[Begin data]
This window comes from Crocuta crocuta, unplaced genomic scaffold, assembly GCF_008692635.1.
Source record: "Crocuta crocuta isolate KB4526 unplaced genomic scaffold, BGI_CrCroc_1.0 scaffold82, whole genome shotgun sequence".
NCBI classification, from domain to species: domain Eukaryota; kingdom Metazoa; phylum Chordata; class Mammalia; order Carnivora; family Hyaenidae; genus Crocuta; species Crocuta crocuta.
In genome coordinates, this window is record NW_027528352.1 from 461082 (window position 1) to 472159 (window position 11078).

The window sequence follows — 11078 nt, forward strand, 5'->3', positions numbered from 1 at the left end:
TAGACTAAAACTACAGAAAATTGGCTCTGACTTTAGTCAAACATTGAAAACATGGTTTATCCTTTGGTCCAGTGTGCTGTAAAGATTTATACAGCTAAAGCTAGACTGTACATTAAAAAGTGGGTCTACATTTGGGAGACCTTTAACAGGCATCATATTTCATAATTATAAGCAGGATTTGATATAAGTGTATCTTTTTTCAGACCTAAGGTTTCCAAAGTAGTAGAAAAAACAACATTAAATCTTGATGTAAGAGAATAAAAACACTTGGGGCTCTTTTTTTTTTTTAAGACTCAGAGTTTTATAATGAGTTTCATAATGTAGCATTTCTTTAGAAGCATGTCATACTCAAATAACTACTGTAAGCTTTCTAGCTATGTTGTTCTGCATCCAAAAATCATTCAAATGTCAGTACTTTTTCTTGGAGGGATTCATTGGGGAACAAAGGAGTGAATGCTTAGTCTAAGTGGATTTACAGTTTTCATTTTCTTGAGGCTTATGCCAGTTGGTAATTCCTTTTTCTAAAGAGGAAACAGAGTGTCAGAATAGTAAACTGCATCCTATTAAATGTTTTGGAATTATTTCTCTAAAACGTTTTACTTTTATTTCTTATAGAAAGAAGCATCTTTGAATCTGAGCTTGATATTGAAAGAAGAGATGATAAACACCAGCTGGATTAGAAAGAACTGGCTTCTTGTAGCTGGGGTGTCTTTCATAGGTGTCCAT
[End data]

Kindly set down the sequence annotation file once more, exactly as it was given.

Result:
This window comes from Crocuta crocuta, unplaced genomic scaffold, assembly GCF_008692635.1.
Source record: "Crocuta crocuta isolate KB4526 unplaced genomic scaffold, BGI_CrCroc_1.0 scaffold82, whole genome shotgun sequence".
NCBI classification, from domain to species: domain Eukaryota; kingdom Metazoa; phylum Chordata; class Mammalia; order Carnivora; family Hyaenidae; genus Crocuta; species Crocuta crocuta.
In genome coordinates, this window is record NW_027528352.1 from 461082 (window position 1) to 472159 (window position 11078).

The window sequence follows — 11078 nt, forward strand, 5'->3', positions numbered from 1 at the left end:
TAGACTAAAACTACAGAAAATTGGCTCTGACTTTAGTCAAACATTGAAAACATGGTTTATCCTTTGGTCCAGTGTGCTGTAAAGATTTATACAGCTAAAGCTAGACTGTACATTAAAAAGTGGGTCTACATTTGGGAGACCTTTAACAGGCATCATATTTCATAATTATAAGCAGGATTTGATATAAGTGTATCTTTTTTCAGACCTAAGGTTTCCAAAGTAGTAGAAAAAACAACATTAAATCTTGATGTAAGAGAATAAAAACACTTGGGGCTCTTTTTTTTTTTTAAGACTCAGAGTTTTATAATGAGTTTCATAATGTAGCATTTCTTTAGAAGCATGTCATACTCAAATAACTACTGTAAGCTTTCTAGCTATGTTGTTCTGCATCCAAAAATCATTCAAATGTCAGTACTTTTTCTTGGAGGGATTCATTGGGGAACAAAGGAGTGAATGCTTAGTCTAAGTGGATTTACAGTTTTCATTTTCTTGAGGCTTATGCCAGTTGGTAATTCCTTTTTCTAAAGAGGAAACAGAGTGTCAGAATAGTAAACTGCATCCTATTAAATGTTTTGGAATTATTTCTCTAAAACGTTTTACTTTTATTTCTTATAGAAAGAAGCATCTTTGAATCTGAGCTTGATATTGAAAGAAGAGATGATAAACACCAGCTGGATTAGAAAGAACTGGCTTCTTGTAGCTGGGGTGTCTTTCATAGGTGTCCAT